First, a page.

Toyota Teams With Ford To Stop Apple, Google From Dominating Dashboards

June 3, 2015

Car companies aren't known for creating awesome infotainment systems. In fact, though today's vehicles are mechanically very good, quality scores have plummeted because of terrible in-dash software. 

That's why many shoppers are excited about the long-overdue arrival of Google's Android Auto and Apple's CarPlay. Both systems promise to mimic the interfaces that folks know so well from their smartphones and tablets -- devices that consumers interact with far more frequently than their dashboards.

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And yet, car companies won't give up. Today, in fact, Toyota announced that it will consider using Ford's SmartDeviceLink technology in future Toyota and Lexus vehicles

Are the automakers onto something? Or are they simply on a fool's errand?


Of all the infotainment systems on the market today, arguably the most despised are Ford's MyFord Touch and Sync. 

To be fair, that's largely because they've been around for so long and because consumers keep shelling out for them. Ford has been at the forefront of the infotainment crowd, spending countless hours and dollars perfecting MyFordTouch and Sync, and being first is never easy.

That said, it's pretty clear that Ford released both before they were ready for primetime. They've been derided as glitchy nuisances, and they're not nearly as intuitive as iOS or Android. In fact, consumers hate them so much, they've sued Ford for damages.

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In 2013, Ford may have finally understood the depth of its infotainment problems, and it did something unexpected: the automaker open-sourced a portion of its Sync software called AppLink, which facilitates the use of smartphone apps on dashboards. In doing so, it encouraged developers and other automakers to take the open-source version of AppLink (dubbed SmartDeviceLink, or SDL), tweak it, and perfect it. 

Today, Toyota said that it will begin looking at possible applications for SDL in future models.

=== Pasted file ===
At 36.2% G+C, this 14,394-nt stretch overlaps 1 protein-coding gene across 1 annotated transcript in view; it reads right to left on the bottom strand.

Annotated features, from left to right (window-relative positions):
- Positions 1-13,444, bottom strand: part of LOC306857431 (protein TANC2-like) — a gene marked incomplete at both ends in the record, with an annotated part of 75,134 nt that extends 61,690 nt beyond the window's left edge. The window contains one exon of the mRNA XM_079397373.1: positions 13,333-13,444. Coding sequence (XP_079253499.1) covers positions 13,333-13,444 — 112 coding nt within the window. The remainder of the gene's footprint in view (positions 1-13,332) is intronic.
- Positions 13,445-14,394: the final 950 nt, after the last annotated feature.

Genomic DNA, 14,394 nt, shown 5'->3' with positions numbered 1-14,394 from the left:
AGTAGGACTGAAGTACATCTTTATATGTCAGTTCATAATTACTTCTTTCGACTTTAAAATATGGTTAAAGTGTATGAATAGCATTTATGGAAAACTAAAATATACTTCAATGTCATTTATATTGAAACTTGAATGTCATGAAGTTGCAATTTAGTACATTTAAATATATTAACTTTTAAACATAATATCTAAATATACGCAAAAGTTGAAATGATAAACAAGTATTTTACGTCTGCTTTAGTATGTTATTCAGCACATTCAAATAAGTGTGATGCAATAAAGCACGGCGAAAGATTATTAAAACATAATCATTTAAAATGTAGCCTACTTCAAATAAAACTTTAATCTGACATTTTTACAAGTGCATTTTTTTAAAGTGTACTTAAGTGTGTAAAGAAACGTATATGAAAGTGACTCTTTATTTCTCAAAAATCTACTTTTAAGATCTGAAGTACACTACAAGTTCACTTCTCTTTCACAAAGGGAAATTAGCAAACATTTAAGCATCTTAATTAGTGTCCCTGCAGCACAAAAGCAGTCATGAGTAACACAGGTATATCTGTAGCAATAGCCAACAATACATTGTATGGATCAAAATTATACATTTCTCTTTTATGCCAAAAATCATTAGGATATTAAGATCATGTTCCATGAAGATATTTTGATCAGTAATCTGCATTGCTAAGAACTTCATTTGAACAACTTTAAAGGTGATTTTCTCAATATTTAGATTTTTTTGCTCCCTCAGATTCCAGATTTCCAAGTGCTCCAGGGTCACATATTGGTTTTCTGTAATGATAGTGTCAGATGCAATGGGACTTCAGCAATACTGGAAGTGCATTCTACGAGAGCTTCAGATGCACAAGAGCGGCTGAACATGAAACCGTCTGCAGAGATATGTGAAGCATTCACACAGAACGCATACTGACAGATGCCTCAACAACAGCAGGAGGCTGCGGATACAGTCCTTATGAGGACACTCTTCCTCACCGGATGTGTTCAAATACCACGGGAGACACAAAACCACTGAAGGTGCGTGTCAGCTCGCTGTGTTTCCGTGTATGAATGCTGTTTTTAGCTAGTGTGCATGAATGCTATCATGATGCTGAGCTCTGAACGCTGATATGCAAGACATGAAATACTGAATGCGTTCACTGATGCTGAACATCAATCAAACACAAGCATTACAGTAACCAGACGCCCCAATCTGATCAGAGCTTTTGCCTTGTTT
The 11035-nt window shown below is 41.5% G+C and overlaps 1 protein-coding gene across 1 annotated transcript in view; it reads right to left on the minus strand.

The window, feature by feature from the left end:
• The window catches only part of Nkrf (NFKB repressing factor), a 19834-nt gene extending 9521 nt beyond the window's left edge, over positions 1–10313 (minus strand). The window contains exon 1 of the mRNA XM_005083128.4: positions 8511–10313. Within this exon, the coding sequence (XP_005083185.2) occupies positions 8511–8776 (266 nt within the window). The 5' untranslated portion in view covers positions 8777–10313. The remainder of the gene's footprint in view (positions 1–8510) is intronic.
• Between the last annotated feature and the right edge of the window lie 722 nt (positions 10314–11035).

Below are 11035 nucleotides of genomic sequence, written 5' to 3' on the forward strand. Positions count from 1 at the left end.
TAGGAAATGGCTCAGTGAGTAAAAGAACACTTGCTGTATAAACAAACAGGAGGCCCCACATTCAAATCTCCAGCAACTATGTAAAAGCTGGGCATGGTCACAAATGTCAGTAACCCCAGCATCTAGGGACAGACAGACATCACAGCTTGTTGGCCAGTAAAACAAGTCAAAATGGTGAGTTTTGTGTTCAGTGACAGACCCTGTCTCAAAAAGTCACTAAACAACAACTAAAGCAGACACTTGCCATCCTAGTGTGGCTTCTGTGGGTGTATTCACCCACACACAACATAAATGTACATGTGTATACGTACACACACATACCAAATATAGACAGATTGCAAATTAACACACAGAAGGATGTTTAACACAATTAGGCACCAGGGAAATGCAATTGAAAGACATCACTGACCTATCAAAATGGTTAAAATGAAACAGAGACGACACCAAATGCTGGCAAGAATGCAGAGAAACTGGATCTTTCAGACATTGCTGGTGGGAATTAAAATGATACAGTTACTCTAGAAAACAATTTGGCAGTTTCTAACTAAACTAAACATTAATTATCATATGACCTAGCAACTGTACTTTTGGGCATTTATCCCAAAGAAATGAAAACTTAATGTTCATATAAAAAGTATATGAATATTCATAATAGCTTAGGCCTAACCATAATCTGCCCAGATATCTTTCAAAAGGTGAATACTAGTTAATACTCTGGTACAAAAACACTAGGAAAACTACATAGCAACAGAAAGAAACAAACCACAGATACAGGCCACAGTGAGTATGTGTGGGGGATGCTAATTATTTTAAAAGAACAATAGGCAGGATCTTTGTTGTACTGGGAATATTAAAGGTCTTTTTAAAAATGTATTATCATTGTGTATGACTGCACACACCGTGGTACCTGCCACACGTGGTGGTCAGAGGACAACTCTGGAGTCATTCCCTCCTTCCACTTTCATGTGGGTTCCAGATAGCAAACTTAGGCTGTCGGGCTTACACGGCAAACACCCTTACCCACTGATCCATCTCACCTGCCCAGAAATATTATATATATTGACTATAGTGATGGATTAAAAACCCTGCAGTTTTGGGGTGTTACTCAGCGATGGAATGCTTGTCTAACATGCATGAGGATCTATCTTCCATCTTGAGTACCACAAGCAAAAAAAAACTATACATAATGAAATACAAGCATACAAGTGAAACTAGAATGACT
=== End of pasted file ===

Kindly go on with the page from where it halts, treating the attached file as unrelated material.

On the one hand, it would be easy to dismiss Ford, Toyota, and SDL for being very late to the party. Ford's release of SDL seemed like a last-ditch effort to preserve a bit of dignity as tech juggernauts Apple and Google announced plans to take on dashboards. It was the equivalent of Ford saying, "We tried, but we couldn't do anything with it. Maybe someone else can McGuyver this code into something useful before the folks in Cupertino and Mountain View steamroll over us."

The fact that Toyota is only coming to SDL now, two years after its release, doesn't say much for the platform either.

Or does it?

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There was a great deal of buzz around CarPlay and Android Auto when they were announced roughly two years ago, but as we've reported, neither is yet widely available. (Though that's about to change.)

Perhaps the delay has made automakers believe that all hope isn't lost, that they have every right to build their own in-dash infotainment systems because they have a profound understanding of (a) auto regulations and (b) what drivers can and can't do safely on the road.

The question is: will the arrival of Android Auto and CarPlay change those beliefs, and if so, how? 


Yes, Apple and Google have undoubtedly experienced more problems and had to work through more obstacles with Android Auto and CarPlay than they'd expected. However, both systems are nearly ready for sale.

That doesn't mean that automakers shouldn't keep tinkering with software. They might stumble across something awesome. But as far as touchscreen interfaces are concerned, most of our money is on the tech firms. After all, that's what they do best.  

Have a look at Ford's Sync with AppLink in the video above and share your thoughts in the comments below.


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